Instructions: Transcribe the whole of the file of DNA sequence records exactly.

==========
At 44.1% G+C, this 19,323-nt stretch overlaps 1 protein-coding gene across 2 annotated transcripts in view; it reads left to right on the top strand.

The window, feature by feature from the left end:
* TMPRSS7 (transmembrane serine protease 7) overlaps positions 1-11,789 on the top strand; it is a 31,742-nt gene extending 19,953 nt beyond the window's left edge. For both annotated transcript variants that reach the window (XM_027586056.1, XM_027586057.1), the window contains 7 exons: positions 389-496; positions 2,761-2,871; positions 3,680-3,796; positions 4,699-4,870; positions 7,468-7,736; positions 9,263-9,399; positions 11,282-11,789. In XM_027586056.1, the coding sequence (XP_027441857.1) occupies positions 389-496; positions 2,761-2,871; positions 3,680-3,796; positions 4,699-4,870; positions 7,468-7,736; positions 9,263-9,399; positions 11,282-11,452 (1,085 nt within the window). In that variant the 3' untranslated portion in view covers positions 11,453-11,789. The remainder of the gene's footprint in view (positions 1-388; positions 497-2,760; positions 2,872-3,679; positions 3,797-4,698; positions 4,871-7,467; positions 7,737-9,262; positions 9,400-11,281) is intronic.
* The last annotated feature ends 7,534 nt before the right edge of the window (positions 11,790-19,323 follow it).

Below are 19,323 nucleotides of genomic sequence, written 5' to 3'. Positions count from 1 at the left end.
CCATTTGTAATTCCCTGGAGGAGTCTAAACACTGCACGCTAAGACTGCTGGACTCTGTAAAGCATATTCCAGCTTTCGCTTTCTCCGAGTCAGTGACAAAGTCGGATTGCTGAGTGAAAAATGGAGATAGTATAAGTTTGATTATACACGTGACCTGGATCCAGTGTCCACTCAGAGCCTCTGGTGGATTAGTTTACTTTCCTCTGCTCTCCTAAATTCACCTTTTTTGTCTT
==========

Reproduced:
At 44.1% G+C, this 19,323-nt stretch overlaps 1 protein-coding gene across 2 annotated transcripts in view; it reads left to right on the top strand.

The window, feature by feature from the left end:
* TMPRSS7 (transmembrane serine protease 7) overlaps positions 1-11,789 on the top strand; it is a 31,742-nt gene extending 19,953 nt beyond the window's left edge. For both annotated transcript variants that reach the window (XM_027586056.1, XM_027586057.1), the window contains 7 exons: positions 389-496; positions 2,761-2,871; positions 3,680-3,796; positions 4,699-4,870; positions 7,468-7,736; positions 9,263-9,399; positions 11,282-11,789. In XM_027586056.1, the coding sequence (XP_027441857.1) occupies positions 389-496; positions 2,761-2,871; positions 3,680-3,796; positions 4,699-4,870; positions 7,468-7,736; positions 9,263-9,399; positions 11,282-11,452 (1,085 nt within the window). In that variant the 3' untranslated portion in view covers positions 11,453-11,789. The remainder of the gene's footprint in view (positions 1-388; positions 497-2,760; positions 2,872-3,679; positions 3,797-4,698; positions 4,871-7,467; positions 7,737-9,262; positions 9,400-11,281) is intronic.
* The last annotated feature ends 7,534 nt before the right edge of the window (positions 11,790-19,323 follow it).

Below are 19,323 nucleotides of genomic sequence, written 5' to 3'. Positions count from 1 at the left end.
CCATTTGTAATTCCCTGGAGGAGTCTAAACACTGCACGCTAAGACTGCTGGACTCTGTAAAGCATATTCCAGCTTTCGCTTTCTCCGAGTCAGTGACAAAGTCGGATTGCTGAGTGAAAAATGGAGATAGTATAAGTTTGATTATACACGTGACCTGGATCCAGTGTCCACTCAGAGCCTCTGGTGGATTAGTTTACTTTCCTCTGCTCTCCTAAATTCACCTTTTTTGTCTT